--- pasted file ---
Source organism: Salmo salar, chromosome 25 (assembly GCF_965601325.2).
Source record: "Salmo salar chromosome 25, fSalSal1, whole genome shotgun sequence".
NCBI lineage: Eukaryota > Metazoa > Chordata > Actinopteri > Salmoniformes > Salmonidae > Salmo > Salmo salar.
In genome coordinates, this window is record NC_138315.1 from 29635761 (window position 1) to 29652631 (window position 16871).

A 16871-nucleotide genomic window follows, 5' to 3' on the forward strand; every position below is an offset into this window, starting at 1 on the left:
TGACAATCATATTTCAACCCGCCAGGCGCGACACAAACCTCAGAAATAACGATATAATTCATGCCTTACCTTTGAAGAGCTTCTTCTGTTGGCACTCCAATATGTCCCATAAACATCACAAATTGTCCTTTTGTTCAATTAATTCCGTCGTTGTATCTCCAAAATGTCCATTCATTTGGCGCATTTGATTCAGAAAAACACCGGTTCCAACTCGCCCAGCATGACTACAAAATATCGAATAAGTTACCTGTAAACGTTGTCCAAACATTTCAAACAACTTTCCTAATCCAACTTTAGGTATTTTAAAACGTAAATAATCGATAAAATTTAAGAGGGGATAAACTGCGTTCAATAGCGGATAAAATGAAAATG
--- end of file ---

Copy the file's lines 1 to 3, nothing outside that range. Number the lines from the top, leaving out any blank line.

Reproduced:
Source organism: Salmo salar, chromosome 25 (assembly GCF_965601325.2).
Source record: "Salmo salar chromosome 25, fSalSal1, whole genome shotgun sequence".
NCBI lineage: Eukaryota > Metazoa > Chordata > Actinopteri > Salmoniformes > Salmonidae > Salmo > Salmo salar.